‘Close your eyes with me here, and listen to nature gently protesting that she still does, and always will hold sway; that war will not continue for ever, and soon she will reassert herself in this stricken land, and with the aid of time, gradually cover up and remove all the appalling signs of the forces which have endeavoured to upheave her.’

Wednesday, 5 February 2014

Weather on the Western Front – Rain and more rain

Soldiers of the 7th Battalion, The Durham Light Infantry, marching along a road in the Western Front, c.1914 - 1918 (D/DLI 2/7/18(223))
D/DLI 2/7/18(223) Soldiers of the 7th Battalion, The Durham Light Infantry, marching along a road in the Western Front, c.1914 - 1918
Rain was one an inescapable part of life for soldiers during the First World War.  I have not found any figures to back this up but it seems as though the rainfall was higher than average, letters and diaries frequently refer to rain with amazement and despair. 

On the 2nd November 1915, Second Lieutenant John Gamble wrote home from Belgium,
‘I never knew before what it was to RAIN!  The whole country is flooded, and really one cannot put down one's foot anywhere, whether in a farmyard, field, road, or lane, without sinking at least over the boots in mud and water.’
As if the rain alone was not bad enough, the movement of men was often undertaken at night over unfamiliar terrain. Even when on the road, obstacles could get in the way, in December 1915, Gamble wrote,
‘…when we got a move on it was pitch dark - and the rain – ugh! not ordinary stuff, nor extra-ordinary stuff, but great cold sheets of it, descending with the velocity of an 18 pounder…in the blackest darkness, pouring rain, no guides nor maps, and with 300 men to keep together it was really the Divil's Own job! Didn't enjoy it a scrap! We started by falling into great shell holes recently made by Jack Johnsons; running into piles of masonry etc., from houses which had been blown right across the road by high explosives…’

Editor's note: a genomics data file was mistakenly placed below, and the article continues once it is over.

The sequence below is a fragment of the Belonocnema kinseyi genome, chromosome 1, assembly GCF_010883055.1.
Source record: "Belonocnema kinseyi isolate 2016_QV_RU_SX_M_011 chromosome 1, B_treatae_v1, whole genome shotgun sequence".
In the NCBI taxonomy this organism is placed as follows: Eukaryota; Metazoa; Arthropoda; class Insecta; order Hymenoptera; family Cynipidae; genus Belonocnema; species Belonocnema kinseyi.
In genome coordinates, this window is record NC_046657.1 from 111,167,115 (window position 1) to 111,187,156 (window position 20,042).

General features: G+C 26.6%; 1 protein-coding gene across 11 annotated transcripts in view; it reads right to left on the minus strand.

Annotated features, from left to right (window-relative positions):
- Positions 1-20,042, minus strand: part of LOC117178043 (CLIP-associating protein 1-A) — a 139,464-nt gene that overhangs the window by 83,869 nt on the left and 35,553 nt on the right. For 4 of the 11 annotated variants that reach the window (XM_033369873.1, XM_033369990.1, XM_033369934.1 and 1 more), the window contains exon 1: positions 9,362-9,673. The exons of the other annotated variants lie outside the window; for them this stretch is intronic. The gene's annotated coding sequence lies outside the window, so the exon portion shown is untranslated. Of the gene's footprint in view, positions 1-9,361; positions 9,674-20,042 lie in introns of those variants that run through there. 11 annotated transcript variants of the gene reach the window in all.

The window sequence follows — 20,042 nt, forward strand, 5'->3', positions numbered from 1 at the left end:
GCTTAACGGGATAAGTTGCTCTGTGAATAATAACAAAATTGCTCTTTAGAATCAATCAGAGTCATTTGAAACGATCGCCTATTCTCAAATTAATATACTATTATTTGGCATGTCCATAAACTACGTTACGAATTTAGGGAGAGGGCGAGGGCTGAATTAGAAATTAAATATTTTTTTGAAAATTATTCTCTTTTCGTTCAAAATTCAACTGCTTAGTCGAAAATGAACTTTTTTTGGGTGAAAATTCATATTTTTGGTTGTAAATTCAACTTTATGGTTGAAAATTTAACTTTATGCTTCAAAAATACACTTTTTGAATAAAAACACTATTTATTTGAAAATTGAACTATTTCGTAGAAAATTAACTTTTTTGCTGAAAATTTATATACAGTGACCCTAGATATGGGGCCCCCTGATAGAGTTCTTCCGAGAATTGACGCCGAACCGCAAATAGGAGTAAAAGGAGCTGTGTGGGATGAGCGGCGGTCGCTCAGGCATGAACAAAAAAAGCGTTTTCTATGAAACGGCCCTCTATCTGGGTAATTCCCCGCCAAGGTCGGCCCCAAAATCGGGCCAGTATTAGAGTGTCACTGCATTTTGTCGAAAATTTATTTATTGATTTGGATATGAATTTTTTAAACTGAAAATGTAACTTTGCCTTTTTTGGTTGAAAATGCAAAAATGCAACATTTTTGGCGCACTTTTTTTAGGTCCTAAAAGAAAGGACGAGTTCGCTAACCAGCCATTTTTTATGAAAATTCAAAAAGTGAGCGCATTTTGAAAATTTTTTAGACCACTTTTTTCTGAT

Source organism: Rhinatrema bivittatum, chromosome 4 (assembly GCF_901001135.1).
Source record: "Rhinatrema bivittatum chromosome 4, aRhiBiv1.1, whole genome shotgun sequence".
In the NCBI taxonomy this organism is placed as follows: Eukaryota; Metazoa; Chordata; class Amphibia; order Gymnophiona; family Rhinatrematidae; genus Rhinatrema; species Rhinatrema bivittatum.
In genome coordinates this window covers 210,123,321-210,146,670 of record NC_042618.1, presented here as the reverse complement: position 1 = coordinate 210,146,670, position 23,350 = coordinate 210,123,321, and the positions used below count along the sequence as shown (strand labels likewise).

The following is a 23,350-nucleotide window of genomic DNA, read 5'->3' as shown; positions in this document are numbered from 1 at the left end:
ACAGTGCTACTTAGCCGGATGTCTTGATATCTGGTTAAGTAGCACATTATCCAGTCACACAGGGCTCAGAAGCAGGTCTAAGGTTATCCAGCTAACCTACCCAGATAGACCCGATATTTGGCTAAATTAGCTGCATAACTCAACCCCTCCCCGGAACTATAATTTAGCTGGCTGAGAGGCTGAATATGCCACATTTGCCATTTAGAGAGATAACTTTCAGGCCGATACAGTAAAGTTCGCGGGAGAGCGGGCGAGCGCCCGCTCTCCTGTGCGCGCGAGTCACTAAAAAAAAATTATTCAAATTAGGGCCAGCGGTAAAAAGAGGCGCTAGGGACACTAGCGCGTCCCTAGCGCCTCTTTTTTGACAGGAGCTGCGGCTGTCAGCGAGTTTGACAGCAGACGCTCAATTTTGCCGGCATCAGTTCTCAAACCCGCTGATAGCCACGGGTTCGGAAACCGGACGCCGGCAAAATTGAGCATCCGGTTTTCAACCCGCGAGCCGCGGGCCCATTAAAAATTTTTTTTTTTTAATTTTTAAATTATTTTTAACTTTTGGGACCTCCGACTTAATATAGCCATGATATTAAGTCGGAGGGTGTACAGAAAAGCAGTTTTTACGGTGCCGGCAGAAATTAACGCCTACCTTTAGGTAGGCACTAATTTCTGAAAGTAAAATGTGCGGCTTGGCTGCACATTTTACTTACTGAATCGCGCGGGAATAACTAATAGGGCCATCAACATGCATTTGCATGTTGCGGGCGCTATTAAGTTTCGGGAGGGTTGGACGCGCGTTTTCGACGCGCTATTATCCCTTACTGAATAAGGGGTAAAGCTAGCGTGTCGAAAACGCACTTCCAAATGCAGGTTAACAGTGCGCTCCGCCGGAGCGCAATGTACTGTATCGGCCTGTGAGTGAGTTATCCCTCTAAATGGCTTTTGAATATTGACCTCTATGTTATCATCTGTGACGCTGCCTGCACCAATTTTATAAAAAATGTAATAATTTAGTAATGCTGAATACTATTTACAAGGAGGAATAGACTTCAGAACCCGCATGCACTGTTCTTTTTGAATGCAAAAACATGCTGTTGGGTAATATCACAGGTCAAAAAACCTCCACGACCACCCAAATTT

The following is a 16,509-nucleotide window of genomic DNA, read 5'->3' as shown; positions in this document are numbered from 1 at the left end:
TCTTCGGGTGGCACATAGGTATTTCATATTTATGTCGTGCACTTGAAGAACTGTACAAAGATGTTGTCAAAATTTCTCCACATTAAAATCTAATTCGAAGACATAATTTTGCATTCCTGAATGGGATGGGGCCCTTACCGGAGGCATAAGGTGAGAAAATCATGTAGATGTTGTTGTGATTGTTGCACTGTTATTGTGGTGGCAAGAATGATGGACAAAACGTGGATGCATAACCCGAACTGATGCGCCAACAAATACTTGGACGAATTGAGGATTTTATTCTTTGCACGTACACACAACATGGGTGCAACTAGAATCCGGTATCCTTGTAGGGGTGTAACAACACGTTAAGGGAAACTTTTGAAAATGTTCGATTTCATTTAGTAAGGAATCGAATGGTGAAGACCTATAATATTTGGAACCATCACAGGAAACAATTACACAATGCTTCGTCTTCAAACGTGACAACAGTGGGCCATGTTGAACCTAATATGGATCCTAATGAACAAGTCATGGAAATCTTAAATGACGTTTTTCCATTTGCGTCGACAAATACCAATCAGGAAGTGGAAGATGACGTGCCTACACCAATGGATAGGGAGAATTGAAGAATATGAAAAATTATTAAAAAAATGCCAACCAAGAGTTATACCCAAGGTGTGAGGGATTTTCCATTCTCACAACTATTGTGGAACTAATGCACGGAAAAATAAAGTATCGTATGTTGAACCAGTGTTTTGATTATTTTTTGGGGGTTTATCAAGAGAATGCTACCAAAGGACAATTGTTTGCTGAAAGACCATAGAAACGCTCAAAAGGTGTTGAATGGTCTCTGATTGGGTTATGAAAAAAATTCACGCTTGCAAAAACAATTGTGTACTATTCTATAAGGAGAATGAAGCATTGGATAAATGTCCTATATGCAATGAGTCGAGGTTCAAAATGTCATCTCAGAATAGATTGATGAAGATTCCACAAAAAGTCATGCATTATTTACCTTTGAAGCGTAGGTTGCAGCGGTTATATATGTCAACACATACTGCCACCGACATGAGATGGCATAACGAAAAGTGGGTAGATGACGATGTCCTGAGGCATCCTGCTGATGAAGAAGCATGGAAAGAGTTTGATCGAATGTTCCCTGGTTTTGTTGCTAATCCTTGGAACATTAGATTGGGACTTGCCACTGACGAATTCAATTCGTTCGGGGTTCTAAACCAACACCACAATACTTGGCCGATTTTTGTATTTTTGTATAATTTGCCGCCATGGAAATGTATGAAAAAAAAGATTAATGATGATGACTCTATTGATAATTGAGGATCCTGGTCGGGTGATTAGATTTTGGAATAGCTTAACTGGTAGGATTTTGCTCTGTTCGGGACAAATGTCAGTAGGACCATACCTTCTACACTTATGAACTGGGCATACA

Colour pencil sketch, by Robert Mauchlen, of a soldier sheltering from the rain under a bivouac [at Baizieux Wood, France], n.d. [August 1916] (D/DLI 7/920/9(57))
D/DLI 7/920/9(57) Colour pencil sketch, by Robert Mauchlen, of a soldier sheltering from the rain under a bivouac [at Baizieux Wood, France], n.d. [August 1916]
 Belgium is a low lying country and the Ypres Salient already had a high water table.  This meant that when trenches were dug down, they would already be wet in the bottom.  Add to this the amount of rain and this led to trying conditions.  After the first winter of 1914/15, duckboards became more common, these were a wooden platform for men to stand on that at least kept their feet out of the water and gave a relatively solid walking surface.  It did not protect them from the water coming down.  Out of the trenches, conditions were no drier with men often only having water proof sheeting to protect them from the elements which were formed into a bivouac as shown in the above picture. 

The commanding officer of the 10th Battalion, The Durham Light Infantry, Colonel Hubert Morant writes to his wife about the conditions as they wait in reserve at Sanctuary Wood near Ypres.  The letters from this time show a man who is being worn down by the conditions of fighting and it is obvious that he is aware of the circumstances his men are living in,
13 October 1917
‘I have kept pretty dry so far in my pill box but the poor men & officers who have to live in the open & wander about on pitch black nights in rain & mud over the most awful ground, it is horrible for them.’
Trenches were not the only things to fill with water, when shells exploded on the ground, they created large craters.  Trying to navigate across a landscape riddled with these in the dark was a dangerous endeavour, with or without the threat of further shelling or gunfire.  With the surrounding ground just mud, falling in without assistance to help you out would have been extremely difficult at best, fatal at worst.  Colonel Morant wrote home on 23 Oct 1917,
‘Very depressingly wet & our old Bog on which we lie is fairly oozing with water. Last night a party had to turn out at 4am for “carrying”, black dark & pouring rain. I heard a Sergeant shout out we shall want another man as one has fallen into a Shell hole, they are of course brim full, what a man does when that happens I cant imagine…’
 The previous day, Morant had written,
‘I have a shell hole full of water just outside my tent I am seriously thinking of bathing in it, you could swim easily.’
 Whilst men likely did wash in the water that filled these holes, they would likely have been unpleasant sources, not only because of the mud and sanitation conditions, but due to potential contamination by dead bodies, animal and human.
Ministry of Information photograph of British soldiers carrying a wounded man, on a stretcher, across a battlefield near Ypres, Belgium, 15 February 1918 (D/DLI 2/8/61(13))

D/DLI 2/8/61(13) Ministry of Information photograph of British soldiers carrying a wounded man, on a stretcher, across a battlefield near YpresBelgium, 15 February 1918